The Brief and Frightening Reign of Phil

The Brief and Frightening Reign of Phil

by George Saunders

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Product Details

ISBN-13: 9781594481529
Publisher: Penguin Publishing Group
Publication date: 09/06/2005
Pages: 144
Sales rank: 238,120
Product dimensions: 5.00(w) x 7.10(h) x 0.30(d)
Age Range: 18 Years

About the Author

George Saunders is the Man Booker Prize-winning author of Lincoln in the Bardo; Tenth of DecemberIn Persuasion NationThe Brief and Frightening Reign of PhilPastoraliaCivilWarLand in Bad DeclineThe Braindead Megaphone; and a children's book, The Very Persistent Gappers of Frip. His work appears regularly in the New YorkerHarper's and GQ. In 2006, he was awarded a MacArthur Foundation "genius grant." In 2000, The New Yorker named him one of the "Best Writers Under 40."  He is a 2013 National Book Award Finalist for Fiction. He teaches at Syracuse University.

What People are Saying About This

From the Publisher

Praise for George Saunders:

"An astoundingly tuned voice—graceful, dark, aunthentic, and funny—telling just the kinds of stories we need to get us through these times."—Thomas Pynchon

"Mr. Saunders writes like the illegitamate offspring of Nathanael West and Kurt Vonnegut. His satiric vision of America is dark and demented; it is also ferocious and very funny."—Michiko Kakutani, The New York Times

"A master of distilling the disorders of our time into fiction."—Salon.com

Customer Reviews

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Brief and Frightening Reign of Phil 3.5 out of 5 based on 0 ratings. 16 reviews.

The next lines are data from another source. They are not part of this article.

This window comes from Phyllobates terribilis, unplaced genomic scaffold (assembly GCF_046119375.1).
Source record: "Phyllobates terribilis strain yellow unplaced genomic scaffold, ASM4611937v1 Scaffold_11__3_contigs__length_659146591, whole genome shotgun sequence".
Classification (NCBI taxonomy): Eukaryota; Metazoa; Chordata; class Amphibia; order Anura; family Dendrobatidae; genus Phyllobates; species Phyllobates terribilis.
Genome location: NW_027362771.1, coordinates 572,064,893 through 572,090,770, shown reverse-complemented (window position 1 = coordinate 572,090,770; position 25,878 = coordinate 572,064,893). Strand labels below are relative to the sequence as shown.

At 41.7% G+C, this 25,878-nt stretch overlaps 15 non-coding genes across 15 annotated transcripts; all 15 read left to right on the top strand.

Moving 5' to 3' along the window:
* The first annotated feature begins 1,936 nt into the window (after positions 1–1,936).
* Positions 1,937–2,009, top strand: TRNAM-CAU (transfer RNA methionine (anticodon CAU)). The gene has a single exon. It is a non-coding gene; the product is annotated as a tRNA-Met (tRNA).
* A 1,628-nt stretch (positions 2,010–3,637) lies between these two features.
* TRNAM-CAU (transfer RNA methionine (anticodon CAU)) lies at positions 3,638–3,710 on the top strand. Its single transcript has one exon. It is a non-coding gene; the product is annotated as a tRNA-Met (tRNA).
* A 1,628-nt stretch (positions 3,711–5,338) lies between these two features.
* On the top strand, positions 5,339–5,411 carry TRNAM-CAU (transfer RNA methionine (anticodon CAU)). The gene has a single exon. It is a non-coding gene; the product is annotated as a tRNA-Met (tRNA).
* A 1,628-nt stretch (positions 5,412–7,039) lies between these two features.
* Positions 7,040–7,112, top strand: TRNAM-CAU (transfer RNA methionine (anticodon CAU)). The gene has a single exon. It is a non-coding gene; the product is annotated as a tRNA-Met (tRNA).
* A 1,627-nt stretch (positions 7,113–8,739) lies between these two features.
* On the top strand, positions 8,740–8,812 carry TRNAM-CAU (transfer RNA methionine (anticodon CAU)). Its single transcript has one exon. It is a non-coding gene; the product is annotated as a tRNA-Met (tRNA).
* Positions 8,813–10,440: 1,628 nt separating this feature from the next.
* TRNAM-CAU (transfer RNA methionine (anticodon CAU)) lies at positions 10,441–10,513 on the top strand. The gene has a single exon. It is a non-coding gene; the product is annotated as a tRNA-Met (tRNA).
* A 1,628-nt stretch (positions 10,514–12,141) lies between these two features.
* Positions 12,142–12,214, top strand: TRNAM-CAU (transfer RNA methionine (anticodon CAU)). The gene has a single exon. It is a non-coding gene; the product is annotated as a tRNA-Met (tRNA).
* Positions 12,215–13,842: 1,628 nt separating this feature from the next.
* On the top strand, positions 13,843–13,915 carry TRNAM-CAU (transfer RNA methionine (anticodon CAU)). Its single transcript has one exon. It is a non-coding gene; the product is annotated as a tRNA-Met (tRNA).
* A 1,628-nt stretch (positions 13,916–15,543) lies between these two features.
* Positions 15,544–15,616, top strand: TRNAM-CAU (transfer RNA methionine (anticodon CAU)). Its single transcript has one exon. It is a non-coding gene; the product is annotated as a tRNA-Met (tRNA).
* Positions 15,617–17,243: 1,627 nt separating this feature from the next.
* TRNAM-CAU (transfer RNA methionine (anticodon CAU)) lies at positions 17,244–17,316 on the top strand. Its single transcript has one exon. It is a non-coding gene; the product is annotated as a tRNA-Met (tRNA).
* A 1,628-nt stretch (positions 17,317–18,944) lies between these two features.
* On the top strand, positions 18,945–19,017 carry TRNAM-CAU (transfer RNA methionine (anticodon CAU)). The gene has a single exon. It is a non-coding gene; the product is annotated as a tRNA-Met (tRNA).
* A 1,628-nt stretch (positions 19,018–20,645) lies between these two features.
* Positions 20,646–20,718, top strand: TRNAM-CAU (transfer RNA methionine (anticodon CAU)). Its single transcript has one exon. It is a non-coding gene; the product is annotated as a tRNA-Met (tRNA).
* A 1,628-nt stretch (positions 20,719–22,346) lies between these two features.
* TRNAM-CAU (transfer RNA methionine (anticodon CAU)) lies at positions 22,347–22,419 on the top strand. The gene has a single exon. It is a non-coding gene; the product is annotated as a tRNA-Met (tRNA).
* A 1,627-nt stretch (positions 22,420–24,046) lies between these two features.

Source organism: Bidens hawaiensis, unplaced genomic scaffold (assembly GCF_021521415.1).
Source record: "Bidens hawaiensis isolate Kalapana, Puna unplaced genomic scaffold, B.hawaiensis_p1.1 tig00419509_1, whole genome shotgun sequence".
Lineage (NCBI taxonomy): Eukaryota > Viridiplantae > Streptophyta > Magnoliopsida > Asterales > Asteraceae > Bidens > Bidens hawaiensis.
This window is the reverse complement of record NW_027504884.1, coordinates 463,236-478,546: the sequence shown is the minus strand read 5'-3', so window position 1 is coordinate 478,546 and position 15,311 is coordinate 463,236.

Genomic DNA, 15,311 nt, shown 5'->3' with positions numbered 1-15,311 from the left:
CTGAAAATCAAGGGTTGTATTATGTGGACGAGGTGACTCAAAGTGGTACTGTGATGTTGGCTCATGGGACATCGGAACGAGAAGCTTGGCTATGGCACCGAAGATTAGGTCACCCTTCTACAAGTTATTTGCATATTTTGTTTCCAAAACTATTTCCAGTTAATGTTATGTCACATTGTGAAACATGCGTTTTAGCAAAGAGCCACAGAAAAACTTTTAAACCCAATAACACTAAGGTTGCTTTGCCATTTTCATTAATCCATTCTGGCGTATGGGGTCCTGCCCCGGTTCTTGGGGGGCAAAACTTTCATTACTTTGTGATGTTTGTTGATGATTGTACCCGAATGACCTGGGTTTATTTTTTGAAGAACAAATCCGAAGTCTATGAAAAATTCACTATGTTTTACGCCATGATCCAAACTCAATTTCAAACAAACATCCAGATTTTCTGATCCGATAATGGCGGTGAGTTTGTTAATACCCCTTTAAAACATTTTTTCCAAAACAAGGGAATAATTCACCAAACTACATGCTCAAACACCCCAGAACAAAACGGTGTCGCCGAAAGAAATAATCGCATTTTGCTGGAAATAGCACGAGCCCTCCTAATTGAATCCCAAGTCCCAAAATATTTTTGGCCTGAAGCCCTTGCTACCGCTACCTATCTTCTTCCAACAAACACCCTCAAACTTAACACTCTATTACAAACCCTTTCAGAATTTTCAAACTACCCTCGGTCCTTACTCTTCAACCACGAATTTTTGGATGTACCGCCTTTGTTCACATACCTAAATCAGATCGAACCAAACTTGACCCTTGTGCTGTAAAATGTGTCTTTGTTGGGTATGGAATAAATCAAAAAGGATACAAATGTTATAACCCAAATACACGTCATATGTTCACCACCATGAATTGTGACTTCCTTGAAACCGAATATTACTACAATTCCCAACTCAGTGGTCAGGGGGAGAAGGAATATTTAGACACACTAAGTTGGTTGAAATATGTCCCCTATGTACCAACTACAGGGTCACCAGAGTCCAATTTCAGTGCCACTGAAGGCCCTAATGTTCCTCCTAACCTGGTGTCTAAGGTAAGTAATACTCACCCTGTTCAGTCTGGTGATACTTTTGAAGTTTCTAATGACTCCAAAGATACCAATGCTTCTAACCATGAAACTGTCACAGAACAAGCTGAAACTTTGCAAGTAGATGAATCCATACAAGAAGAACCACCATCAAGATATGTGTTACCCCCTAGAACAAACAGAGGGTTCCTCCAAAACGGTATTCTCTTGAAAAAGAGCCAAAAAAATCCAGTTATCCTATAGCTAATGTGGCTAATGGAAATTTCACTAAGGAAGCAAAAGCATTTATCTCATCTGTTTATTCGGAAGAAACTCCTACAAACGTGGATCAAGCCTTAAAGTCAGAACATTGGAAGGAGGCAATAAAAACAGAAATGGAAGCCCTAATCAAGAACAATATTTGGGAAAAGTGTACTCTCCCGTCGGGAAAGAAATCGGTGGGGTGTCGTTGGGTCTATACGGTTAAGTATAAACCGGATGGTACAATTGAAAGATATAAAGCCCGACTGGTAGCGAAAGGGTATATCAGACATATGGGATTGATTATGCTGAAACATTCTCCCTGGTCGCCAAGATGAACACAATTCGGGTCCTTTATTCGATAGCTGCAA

Guest More than 1 year ago
3.5 stars. You won't find CivilWarLand- or Pastoralia-grade laughs here, but you'll find a few. You'll also find a withering commentary on the basic human tendency to separate the world into Us and Them, and on the often concomitant basic human tendency to blindly follow leaders who define the 'Us's and 'Thems's in ways that soothe Us.
Anonymous More than 1 year ago
I noticed that a previous commenter referred to this book as "stupid/peurile," and I couldn't agree more! I give this book five stars because it's supposed to be "stupid." The entire 130 pages, in large font, double-spaced, takes place in the land of Inner and Outer Horner, home to strange, human-like characters. The story of this absurd, miniature realm finds humor in two miserable, offensive things: genocide and fascism. The overdramatic style reflects the most absurd characters, the president (Phil) and his advisor, the uncertain soldiers, and the loud-mouthed media (with megaphones growing out of their clavicles). This book has some very dark, silly humor, and is reminiscent of Lewis Carroll’s novels with a more Seussical style. It’s short and highly entertaining, so you easily get caught up in it, only to realize you’ve finished! I loved it, and I found it perfect for a boring, lazy afternoon.
CliffBurns on LibraryThing 8 months ago
Yet another unique offering by Saunders, one of the ten best writers working in America. No one writes like this guy, he and Jim Shepard are in a league of their own.